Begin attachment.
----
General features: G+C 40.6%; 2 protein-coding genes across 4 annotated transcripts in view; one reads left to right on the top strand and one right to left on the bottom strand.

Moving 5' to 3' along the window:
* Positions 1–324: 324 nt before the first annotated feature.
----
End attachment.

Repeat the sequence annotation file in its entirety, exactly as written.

General features: G+C 40.6%; 2 protein-coding genes across 4 annotated transcripts in view; one reads left to right on the top strand and one right to left on the bottom strand.

Moving 5' to 3' along the window:
* Positions 1–324: 324 nt before the first annotated feature.